As final-year medical and nursing students will soon play key roles in frontline patient care, their preparedness for safe, reliable care provision is of special importance. We assessed patient safety competencies of final-year health profession students, and the effect of a 1-day patient safety education programme on these competencies. A cross-sectional survey was conducted with 233 students in three colleges of medicine, nursing, and traditional medicine in Seoul. A before-and-after study followed to evaluate the effectiveness of the curriculum...
October 5, 2016: Journal of Interprofessional Care
Nigel Davies, Simon Fletcher, Scott Reeves
Against a backdrop of poor maternity and obstetric care, identified in the Morecambe Bay Inquiry, the UK government has recently called for improvements and heralded investment in training. Given the complex mix of professionals working closely together in maternity services addressing the lack of joined up continuing professional development (CPD) is necessary. This led us to ask whether there is evidence of IPE in maternity services. As part of a wider systematic review of IPE, we searched for studies related to CPD in maternity services between May 2005 and June 2014...
October 5, 2016: Journal of Interprofessional Care
David McNeil, Roger Strasser, Nancy Lightfoot, Raymond Pong
The transition from hospital to home is a vulnerable period for patients with complex conditions, who are often frail, at risk for adverse events and unable to navigate a system of poorly coordinated care in the post-discharge period. Care transition interventions are seen as effective care coordinating mechanisms for reducing avoidable adverse events associated with the transition of the patient from the hospital to the home. A study was undertaken to evaluate the effectiveness of a care transition intervention involving a hand-off between a hospital-based care transitions nurse and a community-based rapid response nurse...
2016: Healthcare Quarterly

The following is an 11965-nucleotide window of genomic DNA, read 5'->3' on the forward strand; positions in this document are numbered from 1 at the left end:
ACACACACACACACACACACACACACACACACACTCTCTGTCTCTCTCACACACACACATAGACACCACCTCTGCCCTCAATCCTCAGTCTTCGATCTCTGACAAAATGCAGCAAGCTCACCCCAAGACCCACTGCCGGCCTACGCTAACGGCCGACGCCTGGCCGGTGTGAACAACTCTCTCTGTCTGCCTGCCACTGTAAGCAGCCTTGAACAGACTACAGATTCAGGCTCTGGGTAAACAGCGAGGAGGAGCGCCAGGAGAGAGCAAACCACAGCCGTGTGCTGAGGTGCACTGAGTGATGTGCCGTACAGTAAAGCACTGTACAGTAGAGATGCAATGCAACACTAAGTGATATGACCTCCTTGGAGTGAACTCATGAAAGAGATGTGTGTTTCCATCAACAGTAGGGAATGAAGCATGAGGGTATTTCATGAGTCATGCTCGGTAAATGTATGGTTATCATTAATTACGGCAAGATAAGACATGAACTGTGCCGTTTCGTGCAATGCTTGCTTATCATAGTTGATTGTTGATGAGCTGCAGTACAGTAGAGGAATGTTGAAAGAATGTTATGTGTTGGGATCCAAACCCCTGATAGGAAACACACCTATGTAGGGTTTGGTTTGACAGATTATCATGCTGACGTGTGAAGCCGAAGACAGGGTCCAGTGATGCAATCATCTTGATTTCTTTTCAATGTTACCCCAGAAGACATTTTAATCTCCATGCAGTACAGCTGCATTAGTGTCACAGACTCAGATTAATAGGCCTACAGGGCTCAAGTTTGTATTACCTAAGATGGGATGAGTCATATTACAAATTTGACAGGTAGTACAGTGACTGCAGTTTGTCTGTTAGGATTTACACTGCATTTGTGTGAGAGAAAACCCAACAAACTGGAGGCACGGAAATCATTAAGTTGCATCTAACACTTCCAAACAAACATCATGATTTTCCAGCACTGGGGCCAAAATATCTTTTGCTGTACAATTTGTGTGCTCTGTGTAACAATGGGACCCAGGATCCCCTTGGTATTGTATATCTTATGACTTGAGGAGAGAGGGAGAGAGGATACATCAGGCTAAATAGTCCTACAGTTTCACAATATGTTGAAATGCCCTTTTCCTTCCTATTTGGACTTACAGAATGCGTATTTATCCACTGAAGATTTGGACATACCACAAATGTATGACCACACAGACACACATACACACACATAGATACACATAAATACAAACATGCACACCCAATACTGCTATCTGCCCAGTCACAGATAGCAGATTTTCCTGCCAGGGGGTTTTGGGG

Gillian King, Nicole Thomson, Mitchell Rothstein, Shauna Kingsnorth, Kathryn Parker
Purpose One of the major issues faced by academic health science centers (AHSCs) is the need for mechanisms to foster the integration of research, clinical, and educational activities to achieve the vision of evidence-informed decision making (EIDM) and optimal client care. The paper aims to discuss this issue. Design/methodology/approach This paper synthesizes literature on organizational learning and collaboration, evidence-informed organizational decision making, and learning-based organizations to derive insights concerning the nature of effective workplace learning in AHSCs...
October 10, 2016: Journal of Health Organization and Management
Joanne Jordan, Louise Rose, Katie N Dainty, Jane Noyes, Bronagh Blackwood
BACKGROUND: Prolonged mechanical ventilation is associated with a longer intensive care unit (ICU) length of stay and higher mortality. Consequently, methods to improve ventilator weaning processes have been sought. Two recent Cochrane systematic reviews in ICU adult and paediatric populations concluded that protocols can be effective in reducing the duration of mechanical ventilation, but there was significant heterogeneity in study findings. Growing awareness of the benefits of understanding the contextual factors impacting on effectiveness has encouraged the integration of qualitative evidence syntheses with effectiveness reviews, which has delivered important insights into the reasons underpinning (differential) effectiveness of healthcare interventions...
October 4, 2016: Cochrane Database of Systematic Reviews
Kamran Moradi, Atena Rahmati Najarkolai, Fatemeh Keshmiri
: HOW TO OBTAIN CONTACT HOURS BY READING THIS ISSUE Instructions: 1.3 contact hours will be awarded by Villanova University College of Nursing upon successful completion of this activity. A contact hour is a unit of measurement that denotes 60 minutes of an organized learning activity. This is a learner-based activity. Villanova University College of Nursing does not require submission of your answers to the quiz. A contact hour certificate will be awarded after you register, pay the registration fee, and complete the evaluation form online at http://goo...
October 1, 2016: Journal of Continuing Education in Nursing
Paula Brauer, Dawna Royall, John Dwyer, A Michelle Edwards, Tracy Hussey, Nick Kates, Heidi Smith, Ross Kirkconnell
: Aim We report on a formative project to develop an organization-level planning framework for obesity prevention and management services. BACKGROUND: It is common when developing new services to first develop a logic model outlining expected outcomes and key processes. This can be onerous for single primary care organizations, especially for complex conditions like obesity. METHODS: The initial draft was developed by the research team, based on results from provider and patient focus groups in one large Family Health Team (FHT) in Ontario...
October 3, 2016: Primary Health Care Research & Development